If you’re looking for a classic beach resort town with all the shops, restaurants, perfect weather, and great beaches nearby – Lahaina on the island of Maui is perhaps your best choice. This little town exudes country tourism charm. Be warned though – during the peak season this little village swells from a population of about 12,000 to nearly 40,000! That’s not even including the nearby resorts of Ka’anapali and Kapalua.
Still, Lahaina is a fun place to go and offers something for everyone. However, if you are looking to buy a slice of Hawaiian paradise, this may not be the place for you. Lahaina has some of Hawaii’s most expensive real estate with homes that can cost as much as $5 million dollars.
There’s a reason for those prices. Prior to contact, Lahaina was the capitol of the Maui Kingdom. It was also the capitol of the Kingdom of Hawaii from 1820-1845 under King Kamehameha III – he preferred it to Honolulu. There are still vestiges of that legacy there. Front Street, the bustling main drag of Lahaina dates back to that period. While some guides will tell you that the big banyan tree at Banyan Court Park was planted by Kamehameha III’s queen, it’s not true. It was planted by William Owen Smith in 1873 to celebrate 50 yeas of missionary work. There is no larger banyan tree in the United States. Nearby are the reconstructed bulwarks of Fort Lahaina.
It’s a sunny spot which is reflected in the Hawaiian name – meaning ‘cruel sun’. It’s dry most of the time but gets a bit of rain in the winter months. Lahaina was an important center of the whaling industry in the 1800s and the conflict between conservative missionaries and horny sailors was the stuff of legends. Fort Lahaina was actually built to protect the town against rioting sailors! The whaling has stopped but Lahaina is still a heavily used port for whale watching cruises from November to May.
There is no shortage of historical or tourist attractions in Lahaina. Among them the Bailey Museum, the Lahaina Courthouse, and the Prison. Walking maps are available at the Baldwin House Museum for a couple of dollars. There are a huge number of restaurants, bars, and shops on Front Street.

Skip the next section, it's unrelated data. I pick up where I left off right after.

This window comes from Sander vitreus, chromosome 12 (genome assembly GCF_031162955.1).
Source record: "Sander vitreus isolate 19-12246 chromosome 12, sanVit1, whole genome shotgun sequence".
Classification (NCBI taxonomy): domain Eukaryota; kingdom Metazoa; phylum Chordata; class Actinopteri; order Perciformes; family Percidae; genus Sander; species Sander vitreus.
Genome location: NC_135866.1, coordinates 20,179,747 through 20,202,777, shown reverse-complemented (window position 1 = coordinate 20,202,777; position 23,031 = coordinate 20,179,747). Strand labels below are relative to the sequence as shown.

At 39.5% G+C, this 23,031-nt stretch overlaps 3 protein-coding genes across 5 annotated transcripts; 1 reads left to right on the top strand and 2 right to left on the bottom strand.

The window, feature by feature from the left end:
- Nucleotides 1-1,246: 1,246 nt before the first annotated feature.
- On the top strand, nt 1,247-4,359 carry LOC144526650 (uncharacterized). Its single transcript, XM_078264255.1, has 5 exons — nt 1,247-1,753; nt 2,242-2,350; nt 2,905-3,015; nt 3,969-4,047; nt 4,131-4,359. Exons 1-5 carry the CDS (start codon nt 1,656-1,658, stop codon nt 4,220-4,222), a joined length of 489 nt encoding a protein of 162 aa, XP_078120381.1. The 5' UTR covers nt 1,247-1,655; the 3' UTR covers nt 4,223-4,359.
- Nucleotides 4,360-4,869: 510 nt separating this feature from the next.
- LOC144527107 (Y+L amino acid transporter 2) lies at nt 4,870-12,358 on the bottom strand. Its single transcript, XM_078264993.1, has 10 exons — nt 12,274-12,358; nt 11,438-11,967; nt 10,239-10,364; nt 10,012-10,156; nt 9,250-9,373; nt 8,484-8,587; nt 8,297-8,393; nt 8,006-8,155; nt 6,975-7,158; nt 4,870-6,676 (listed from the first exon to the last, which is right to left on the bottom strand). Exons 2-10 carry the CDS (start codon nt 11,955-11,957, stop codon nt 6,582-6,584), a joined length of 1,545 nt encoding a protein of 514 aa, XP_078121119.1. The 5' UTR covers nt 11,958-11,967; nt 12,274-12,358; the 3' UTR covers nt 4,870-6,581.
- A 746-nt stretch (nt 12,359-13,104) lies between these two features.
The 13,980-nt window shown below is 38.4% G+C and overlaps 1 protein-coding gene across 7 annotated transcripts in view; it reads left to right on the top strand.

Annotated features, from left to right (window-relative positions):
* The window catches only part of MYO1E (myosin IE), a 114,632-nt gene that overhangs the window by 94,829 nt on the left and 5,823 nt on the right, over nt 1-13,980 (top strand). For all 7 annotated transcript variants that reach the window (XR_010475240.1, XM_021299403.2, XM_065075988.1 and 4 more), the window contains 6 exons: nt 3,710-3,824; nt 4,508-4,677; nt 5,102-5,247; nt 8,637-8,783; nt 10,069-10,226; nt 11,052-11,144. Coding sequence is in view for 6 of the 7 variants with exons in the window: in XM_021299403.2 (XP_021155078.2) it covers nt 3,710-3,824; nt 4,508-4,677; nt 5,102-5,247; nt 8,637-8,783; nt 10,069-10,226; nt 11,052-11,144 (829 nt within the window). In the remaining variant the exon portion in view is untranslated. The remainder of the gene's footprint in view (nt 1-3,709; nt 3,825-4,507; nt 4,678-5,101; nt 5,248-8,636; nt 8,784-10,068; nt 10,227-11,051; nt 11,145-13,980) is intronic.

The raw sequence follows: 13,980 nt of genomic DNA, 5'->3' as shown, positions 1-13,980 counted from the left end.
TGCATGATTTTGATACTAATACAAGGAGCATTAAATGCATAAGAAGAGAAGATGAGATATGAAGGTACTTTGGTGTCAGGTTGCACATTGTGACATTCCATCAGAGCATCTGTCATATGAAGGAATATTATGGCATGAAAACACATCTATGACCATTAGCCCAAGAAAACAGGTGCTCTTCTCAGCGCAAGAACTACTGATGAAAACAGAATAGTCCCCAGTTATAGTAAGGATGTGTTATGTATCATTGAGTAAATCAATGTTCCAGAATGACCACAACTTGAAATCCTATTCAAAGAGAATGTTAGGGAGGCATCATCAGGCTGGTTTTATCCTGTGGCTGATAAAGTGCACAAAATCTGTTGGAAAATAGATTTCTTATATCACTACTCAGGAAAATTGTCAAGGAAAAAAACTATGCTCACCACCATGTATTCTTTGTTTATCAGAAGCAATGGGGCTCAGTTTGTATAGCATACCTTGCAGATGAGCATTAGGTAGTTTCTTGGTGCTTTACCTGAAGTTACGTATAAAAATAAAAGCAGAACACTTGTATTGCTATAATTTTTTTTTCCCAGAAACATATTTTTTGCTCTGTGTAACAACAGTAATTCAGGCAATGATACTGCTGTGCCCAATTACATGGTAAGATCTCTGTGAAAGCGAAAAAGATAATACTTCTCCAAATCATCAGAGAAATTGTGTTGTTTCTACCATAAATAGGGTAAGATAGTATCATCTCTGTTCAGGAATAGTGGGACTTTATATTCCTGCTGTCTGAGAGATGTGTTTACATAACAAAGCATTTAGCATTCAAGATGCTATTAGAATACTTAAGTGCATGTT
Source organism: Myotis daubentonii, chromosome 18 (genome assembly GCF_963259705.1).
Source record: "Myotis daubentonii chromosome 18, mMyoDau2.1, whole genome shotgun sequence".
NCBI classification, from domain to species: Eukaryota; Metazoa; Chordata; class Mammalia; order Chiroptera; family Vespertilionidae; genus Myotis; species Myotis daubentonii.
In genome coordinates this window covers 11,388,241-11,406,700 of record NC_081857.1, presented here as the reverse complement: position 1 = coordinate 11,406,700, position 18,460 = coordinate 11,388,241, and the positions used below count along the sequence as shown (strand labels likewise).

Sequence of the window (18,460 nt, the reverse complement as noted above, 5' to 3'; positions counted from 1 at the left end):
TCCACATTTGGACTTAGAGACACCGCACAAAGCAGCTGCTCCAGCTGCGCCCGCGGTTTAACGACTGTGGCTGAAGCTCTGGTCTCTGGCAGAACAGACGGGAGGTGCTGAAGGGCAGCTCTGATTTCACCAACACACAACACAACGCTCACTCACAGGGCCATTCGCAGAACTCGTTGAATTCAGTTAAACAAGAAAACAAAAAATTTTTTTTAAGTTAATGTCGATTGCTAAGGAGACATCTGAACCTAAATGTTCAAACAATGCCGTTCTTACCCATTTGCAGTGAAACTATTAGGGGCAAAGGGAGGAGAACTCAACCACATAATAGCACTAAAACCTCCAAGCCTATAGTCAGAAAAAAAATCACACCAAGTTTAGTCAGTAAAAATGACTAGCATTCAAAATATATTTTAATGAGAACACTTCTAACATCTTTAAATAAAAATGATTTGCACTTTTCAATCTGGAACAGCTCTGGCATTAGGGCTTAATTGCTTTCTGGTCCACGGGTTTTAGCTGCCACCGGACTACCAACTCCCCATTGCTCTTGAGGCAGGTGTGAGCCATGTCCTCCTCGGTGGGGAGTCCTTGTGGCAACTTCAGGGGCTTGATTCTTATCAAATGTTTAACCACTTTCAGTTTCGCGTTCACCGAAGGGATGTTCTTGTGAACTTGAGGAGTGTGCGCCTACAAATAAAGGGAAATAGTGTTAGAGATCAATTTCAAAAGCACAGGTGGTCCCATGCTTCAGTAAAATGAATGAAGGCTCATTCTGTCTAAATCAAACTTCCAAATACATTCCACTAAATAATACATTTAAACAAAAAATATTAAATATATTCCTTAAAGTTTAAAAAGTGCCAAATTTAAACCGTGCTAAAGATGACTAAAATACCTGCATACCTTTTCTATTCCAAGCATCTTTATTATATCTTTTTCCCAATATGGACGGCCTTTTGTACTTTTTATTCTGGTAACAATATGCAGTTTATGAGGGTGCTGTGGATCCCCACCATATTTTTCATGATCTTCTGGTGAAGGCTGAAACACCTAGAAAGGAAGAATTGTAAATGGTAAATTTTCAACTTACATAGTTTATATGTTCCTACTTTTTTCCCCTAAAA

The biggest celebration in Lahaina every year is Halloween with huge crowds walking up and down the main street. It’s not exactly kid friendly after dark because of the many drunks staggering around. Mardii Gras of the Pacific is what I’ve heard it called, but I think that overstates things by quite a bit.
When I first came to Maui, sometime in the early 2000’s – I was in awe. I’d grown up hearing about Maui – mostly in terms of Maui Wowee – but also about the beauty, how it was place the stars gathered, and one of the most spiritual places on the planet.
My first time here (because I’m here again as I write this) was a budget trip just to see the place. I stayed in hostels, hitchhiked around, swam, drank, smoked my first Maui Wowee and seriously felt the vibe. I don’t have pictures from that trip because I didn’t have a camera and in those days, there were no cameras on phones – but in fact, I didn’t have a phone at that point either.
However, it pretty much felt like this picture. It was awesome.
The next trip was totally different. Troubled relationship, four star resort, great food and wine, luxury experience but with personal and money issues. It felt more like this picture:
Then, there was a trip where I was working as a driver – taking PGA golfers on tours and to their tee times. I was a servant and I hated it – though there were moments like when one of them generously bought me a $150 Kobe Beef hamburger at the end of the Road to Hana. That one felt more like this picture:
After that, I had one trip where I stayed a couple of nights in Lahaina before going to Lanai. That one was a little bit like the first trip but without the carefree – more like I was looking for the carefree but still carrying all my cares. That trip felt like this:
Now, back again and I have to admit – Maui is a great reflector of what you are feeling in your life. It’s a bit like a magic mirror. I’ll be writing about Maui and the adventures and experiences I find here this time around – I’ll try to keep it to the facts and try to understand that what I experience here is still likely a reflection of my own inner experience – at the moment – it feels a bit like this picture – So far, so good!